Our family has the somewhat unique story of having chosen a child with Down syndrome through the gift of adoption. Piper is now 6-years-old and our day to day life is not much different than a parent who is raising a biological child with special needs. But I do recognize that those early months were very different. We didn’t go through the grieving process that most biological parents go through. We didn’t scramble to find the best doctors and resources at a moment’s notice after receiving a post-birth diagnosis. But Piper was by far our scariest adoption yet. We could have come up with 100 reasons not to bring her into our family. But, had we not said yes with mustard seed faith and trembling hands, we would have been the ones to miss out.
our Journey to piper
I first saw Piper’s picture in December of 2016 while scrolling through our adoption agency’s website. We were only 6 months home from China with our 6th child. And we were absolutely not considering starting another adoption so quickly. Not to mention the fact that Down syndrome was never a special need that we had spent much time considering. None of our other 3 adopted children have what is considered a “lifelong care” or cognitive need. However, my brother had recently adopted an infant son (domestically) with Down syndrome and God had been working on our hearts in preparation for us to see that sweet picture. The timing made no sense. The fear was strong. But we quickly rushed through paperwork and flew to China in July of 2017.
At 2 years and 10 months old, the baby we met on that hot day in Zhengzhou China was a tiny 18 lbs. of absolute love. She had starting walking 3 months prior and was still very unsteady on her feet. But she had a healthy appetite and a hearty laugh and Carson (who, at 14 years old, traveled to China with me) and I were smitten. Piper was an absolute champ during our 2 difficult weeks in China. And she blended into our family seamlessly when we returned home with her. We gave her the gift of a family. She gave us the gift of making our family forever better because she’s a part of it.
As a side note – The most gut wrenching moment of all 3 of our Chinese adoption trips was when our agency guide told us that, without a forever family, children with special needs like Down syndrome age out of Chinese orphanages and are sent to mental institutions until they pass away. I will never stop grieving that we live in a world where this is happening.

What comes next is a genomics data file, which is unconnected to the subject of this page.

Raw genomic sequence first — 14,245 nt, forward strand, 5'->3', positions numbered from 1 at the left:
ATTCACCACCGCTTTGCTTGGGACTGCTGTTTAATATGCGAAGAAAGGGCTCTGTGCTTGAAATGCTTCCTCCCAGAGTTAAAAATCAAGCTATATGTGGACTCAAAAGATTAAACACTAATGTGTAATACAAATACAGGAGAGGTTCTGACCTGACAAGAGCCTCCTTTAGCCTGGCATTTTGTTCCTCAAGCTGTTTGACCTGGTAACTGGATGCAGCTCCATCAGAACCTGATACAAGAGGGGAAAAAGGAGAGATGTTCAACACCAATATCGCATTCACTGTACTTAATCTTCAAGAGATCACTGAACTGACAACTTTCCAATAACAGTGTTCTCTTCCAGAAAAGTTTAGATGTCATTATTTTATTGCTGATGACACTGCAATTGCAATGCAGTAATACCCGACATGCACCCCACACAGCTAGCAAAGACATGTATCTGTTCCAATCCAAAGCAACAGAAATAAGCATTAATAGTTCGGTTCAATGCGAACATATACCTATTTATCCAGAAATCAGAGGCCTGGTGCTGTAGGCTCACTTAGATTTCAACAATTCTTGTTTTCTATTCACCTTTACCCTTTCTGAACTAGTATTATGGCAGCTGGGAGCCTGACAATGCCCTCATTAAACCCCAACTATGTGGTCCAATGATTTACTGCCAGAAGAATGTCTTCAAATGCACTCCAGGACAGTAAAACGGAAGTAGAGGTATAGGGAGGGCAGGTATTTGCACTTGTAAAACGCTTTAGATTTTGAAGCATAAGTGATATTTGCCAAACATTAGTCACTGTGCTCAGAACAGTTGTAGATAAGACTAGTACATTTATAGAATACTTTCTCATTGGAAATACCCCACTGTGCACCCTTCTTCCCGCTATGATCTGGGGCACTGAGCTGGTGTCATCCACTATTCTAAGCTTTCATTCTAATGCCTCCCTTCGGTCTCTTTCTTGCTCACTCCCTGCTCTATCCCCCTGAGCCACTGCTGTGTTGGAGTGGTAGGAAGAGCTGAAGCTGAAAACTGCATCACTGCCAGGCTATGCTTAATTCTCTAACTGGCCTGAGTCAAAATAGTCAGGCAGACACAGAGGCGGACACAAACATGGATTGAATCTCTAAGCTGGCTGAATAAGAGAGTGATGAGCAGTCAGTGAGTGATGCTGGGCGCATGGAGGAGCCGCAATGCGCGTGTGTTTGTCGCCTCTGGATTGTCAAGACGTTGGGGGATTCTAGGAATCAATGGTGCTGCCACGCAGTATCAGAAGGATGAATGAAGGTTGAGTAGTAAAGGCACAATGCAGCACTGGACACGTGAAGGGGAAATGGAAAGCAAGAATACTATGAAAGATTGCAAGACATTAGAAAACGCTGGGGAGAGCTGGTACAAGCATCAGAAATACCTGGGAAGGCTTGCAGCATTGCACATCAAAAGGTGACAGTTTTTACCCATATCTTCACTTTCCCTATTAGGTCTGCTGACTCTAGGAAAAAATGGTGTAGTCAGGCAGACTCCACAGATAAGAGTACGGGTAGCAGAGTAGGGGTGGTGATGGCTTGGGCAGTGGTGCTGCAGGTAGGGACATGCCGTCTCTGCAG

what is down syndrome?
Chromosomes are thread-like structures within each of our cells that are made up of genes. Most people have 23 pairs of chromosomes, for a total of 46. But a baby with Down syndrome has an extra chromosome (47 instead of 46) or one chromosome has an extra part. This extra genetic material causes problems with the way their bodies develop. People with Down syndrome have certain physical features, such as a flatter face and upward slanting eyes.
Down syndrome can cause all kinds of health issues, including trouble learning and being slower to learn how to talk and take care of themselves. At one time, most people with Down syndrome did not live past childhood. In 1983, the life expectancy for a person with Down syndrome was 25 years. Today, the average life expectancy for a person with Down syndrome is 60 years (and I expect that to only go up as Piper ages into adulthood). Check out the National Down Syndrome Society website to find out everything you ever wanted to know about Down syndrome!
“People first language” is an important thing we’ve learned while parenting Piper. This is the importance of putting the person before their diagnosis in conversation. For example, Piper is “a child with Down syndrome” not “a Down syndrome child”. (And most definitely not a “Down’s child” or “Mongoloid” as they referred to her in China.) This avoids labels and marginalization. All children with Down syndrome are as different as all children are! Piper has many things that make her unique…Down syndrome is just one of those things!
This is what we know to be true – Down syndrome will not define Piper. Piper will define Piper. Our family has made the commitment that Piper’s potential will not be tethered to anyone’s preconceptions. And we always presume competence! What would happen if we assume Piper will do EVERYTHING? What if we keep our expectations, but erase our timeline? We’ll get there…we’ll just take the scenic route.
Down syndrome’s unique health concerns
While we consider Piper a very easy child to raise, Down syndrome definitely comes with some unique health concerns. If you are considering Down syndrome adoption or have received a Down syndrome diagnosis for your biological child, there are a few specialists you will need to see.
- Optometrist/Ophthalmologist – Down syndrome has effects on the developing eye which can impact the proper development of vision. Over half of patients with Down syndrome have eye disease. The need for glasses is much more common in children with Down syndrome than in the general population.
- Cardiologist – About half of all children with Down syndrome are born with a congenital heart defect of some kind. The most common are atrioventricular septal defect, patent ductus arteriosus, and tetralogy of Fallot.